Thursday, 05 March 2015

Celtic Mythology

It has been a good long time, hasn't it! Three years! But, I'm back and I have plans. But to start, the regularly scheduled programming.

This book came highly recommended, but as I'm just starting out in the Celtic mythology realm (which you'll notice will feature heavily for a while, because it interests me greatly at the moment), I found this book entirely too confusing. I feel like it would've been extremely interesting if I'd been able to keep track of who and what it was talking about. But I couldn't. So I may come back to this one another time, when I have a more solid grounding in the mythology.

Tuesday, 10 January 2012

Human Smoke: the Beginnings of World War II, the End of Civilisation

This is, quite possibly, the single most depressing book that I have ever read. So much death and destruction could have been prevented. The book is also fascinating. I was already fairly cynical when it came to politicians, but having read this I will be even more cynical about their motives, their aims and even their humanity.

The book presents relevant information chronologically across both Allied and Axis powers. The deceit, war-mongering and lack of humanity were shocking despite the amount of WWII literature I've already read. Apparently I'm also idealistic enough to expect the 'good' side to behave better than the 'bad' side, but history is written by the victors and this book shows just how well it can be done.

This book forms part of the Non-fiction Non-memoir challenge as well as the What's in a Name challenge, where it represents the book with something seen in the sky (which is smoke).

Jane Austen: a life

This is the best biography of Austen that I've read, to date. All the facts are presented clearly, with the usual amount of speculation and guesswork, given that we know so very little. This was fascinating, depressing and inspiring all at once. I found that the majority of the speculation was based in reality and, most importantly, it was based on research of the period in question. The way things were done during the Georgian and Regency periods contrast rather sharply with the following Victorian era, particularly in the area of 'refinement'. Austen comes alive in this book, as does most of the family. More time is spent discussing the information that we do have, than lamenting the lost letters, etc.
I thoroughly recommend this to anyone interested in Austen or her work.

This forms part of the non-fiction non-memoir challenge, which does actually allow biographies 
(just not memoirs or autobiographies).

Sunday, 01 January 2012

Fried Green Tomatoes at the Whistle Stop Cafe

I saw the movie many years ago and had no idea it was based on a book until fairly recently. Since then it has been on my to-read list and formed part of my birthday gift from Confluence and Hodgestar. Now that I've read it, I'd really like to see the movie again. This is my second book of the year and is my first in the New Author challenge.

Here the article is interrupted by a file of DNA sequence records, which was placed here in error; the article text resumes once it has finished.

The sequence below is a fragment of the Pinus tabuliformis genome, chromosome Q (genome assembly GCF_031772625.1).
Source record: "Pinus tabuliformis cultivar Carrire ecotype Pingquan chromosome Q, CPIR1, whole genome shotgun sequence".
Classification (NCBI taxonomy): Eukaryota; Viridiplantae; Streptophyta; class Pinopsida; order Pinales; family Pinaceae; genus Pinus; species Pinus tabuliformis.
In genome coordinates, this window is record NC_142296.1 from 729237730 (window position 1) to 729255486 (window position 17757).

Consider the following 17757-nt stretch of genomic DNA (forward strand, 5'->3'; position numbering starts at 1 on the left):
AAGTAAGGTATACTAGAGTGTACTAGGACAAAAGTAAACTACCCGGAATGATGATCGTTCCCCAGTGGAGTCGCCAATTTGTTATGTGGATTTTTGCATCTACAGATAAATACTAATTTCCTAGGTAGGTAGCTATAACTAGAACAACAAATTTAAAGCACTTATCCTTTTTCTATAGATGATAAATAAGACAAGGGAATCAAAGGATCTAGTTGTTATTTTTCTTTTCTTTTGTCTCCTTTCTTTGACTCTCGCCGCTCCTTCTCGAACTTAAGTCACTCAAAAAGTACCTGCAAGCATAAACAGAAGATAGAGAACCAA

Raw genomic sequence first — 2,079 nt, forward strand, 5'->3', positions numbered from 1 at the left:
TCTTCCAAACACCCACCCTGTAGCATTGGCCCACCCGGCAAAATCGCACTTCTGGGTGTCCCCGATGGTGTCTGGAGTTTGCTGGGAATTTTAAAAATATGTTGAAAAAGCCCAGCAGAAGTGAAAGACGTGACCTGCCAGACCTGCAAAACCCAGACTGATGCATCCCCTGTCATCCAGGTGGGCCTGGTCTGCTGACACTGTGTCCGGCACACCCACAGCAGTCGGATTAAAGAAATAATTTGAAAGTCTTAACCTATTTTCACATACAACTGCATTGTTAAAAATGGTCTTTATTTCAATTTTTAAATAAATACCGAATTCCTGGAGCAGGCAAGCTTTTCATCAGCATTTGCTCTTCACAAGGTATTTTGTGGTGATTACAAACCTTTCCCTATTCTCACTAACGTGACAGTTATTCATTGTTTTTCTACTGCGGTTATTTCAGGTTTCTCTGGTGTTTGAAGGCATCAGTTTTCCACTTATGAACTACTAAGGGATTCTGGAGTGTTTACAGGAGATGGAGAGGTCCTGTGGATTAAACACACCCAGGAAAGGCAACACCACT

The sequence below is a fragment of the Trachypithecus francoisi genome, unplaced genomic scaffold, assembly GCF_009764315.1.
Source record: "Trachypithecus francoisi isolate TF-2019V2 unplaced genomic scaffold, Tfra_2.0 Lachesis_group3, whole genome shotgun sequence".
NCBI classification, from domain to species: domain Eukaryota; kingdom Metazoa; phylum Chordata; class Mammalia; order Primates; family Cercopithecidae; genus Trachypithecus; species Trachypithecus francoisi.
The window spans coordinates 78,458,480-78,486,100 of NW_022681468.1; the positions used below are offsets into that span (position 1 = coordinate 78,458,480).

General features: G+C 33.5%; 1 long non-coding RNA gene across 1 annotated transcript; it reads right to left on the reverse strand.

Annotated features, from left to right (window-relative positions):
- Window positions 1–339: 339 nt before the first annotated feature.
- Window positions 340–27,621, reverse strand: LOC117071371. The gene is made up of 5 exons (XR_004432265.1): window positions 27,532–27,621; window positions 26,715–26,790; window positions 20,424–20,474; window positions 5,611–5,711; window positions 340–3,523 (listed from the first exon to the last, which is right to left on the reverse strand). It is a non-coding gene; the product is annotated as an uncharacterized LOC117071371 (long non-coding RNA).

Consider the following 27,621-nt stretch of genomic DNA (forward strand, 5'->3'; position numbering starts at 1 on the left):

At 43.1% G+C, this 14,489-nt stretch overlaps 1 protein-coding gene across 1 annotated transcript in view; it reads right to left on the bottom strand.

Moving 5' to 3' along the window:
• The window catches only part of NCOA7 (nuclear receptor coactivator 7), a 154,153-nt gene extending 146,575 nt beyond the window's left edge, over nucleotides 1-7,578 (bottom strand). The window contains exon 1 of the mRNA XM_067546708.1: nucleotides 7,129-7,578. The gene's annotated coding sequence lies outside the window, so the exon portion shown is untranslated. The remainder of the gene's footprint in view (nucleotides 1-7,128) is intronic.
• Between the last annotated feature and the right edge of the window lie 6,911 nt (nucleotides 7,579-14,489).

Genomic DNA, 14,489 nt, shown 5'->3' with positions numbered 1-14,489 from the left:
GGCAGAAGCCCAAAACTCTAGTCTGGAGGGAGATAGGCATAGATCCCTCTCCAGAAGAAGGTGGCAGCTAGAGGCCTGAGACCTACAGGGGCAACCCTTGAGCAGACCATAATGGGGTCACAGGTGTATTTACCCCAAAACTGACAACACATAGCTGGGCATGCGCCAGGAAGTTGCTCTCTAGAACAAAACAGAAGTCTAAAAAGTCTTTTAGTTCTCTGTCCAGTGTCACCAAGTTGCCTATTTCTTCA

I was concerned about how the story would be told because I remember from the movie an awful lot of moving back and forth in time. The novel does this wonderfully. I will suggest that you pay attention to the dates because there is a fair amount of switching around even between the 80s and the past. The characters were very much alive and jumping off the page. The relationships were real particularly the most important two - the one between Ruth and Idgie and the one between Mrs Threadgoode and Evelyn. Some of the more important plot points I didn't remember, but I enjoyed rediscovering them.

It appears that Fannie Flagg (who apparently changed her name from Patricia Neal ... I grant you Fannie Flagg is more memorable, but it's not the name I would have chosen) has written a number of other novels, which I look forward to reading.

Saint Peter's Fair

My first book of the new year! The only challenge that this one counts towards is my 2012 GoodReads challenge, to read 245 books in 2012. I aimed for 156 (3 per week) in 2011 and made it to 242, so I think aiming to up my total by 3 in 2012 is perfectly possible.

Saint Peter's Fair is the fourth book of the Cadfael Chronicles, set in Shrewsbury during the Nineteen Year Winter in the 12th century (Not to be confused with darkoutthere's LARP by the same name, inspired by the Cadfael books and excessively fun if you haven't played in it already (and, really, even if you have!)). The book is split into five sections, which is rare in these books, the eve of the fair, the first, second and third days of the fair and after the fair. Events focus on young Emma, a wealthy merchant's niece, come to the fair from Bristol. Another focus of the novel is the unrest from the town, as it had recently been attacked by King Stephen, after declaring for Empress Maud (see One corpse too many, book two in the series). The town is aggrieved that for three days of high business, all income goes to the Abbey and they feel that the Abbey should part with some of that income in order to restore the town's defences etc.

This is a fascinating and enjoyable murder mystery, with a hint of espionage thrown in from all quarters, and well up to Pargeter's usual high standard.

Friday, 16 December 2011

The First Deadly Sin

I first read this many years ago, but since I absconded from the cottage with The third deadly sin, I thought I would collect the lot of them. In this one, Edward X Delaney is still married to Barbara, though she spends almost the entire novel in the hospital suffering her last illness. He's also the Captain of the 251st precinct, which is right next door to him. He decides to retire to spend time with his wife while she recovers (which she doesn't, sadly) but is convinced to turn this into an extended leave of absence and further to spend this time running an unofficial investigation at the behest of the Commissioner and a few others. Politics abound behind the scenes. Thankfully Delaney is utterly uninterested in politics, so we manage to avoid most of it.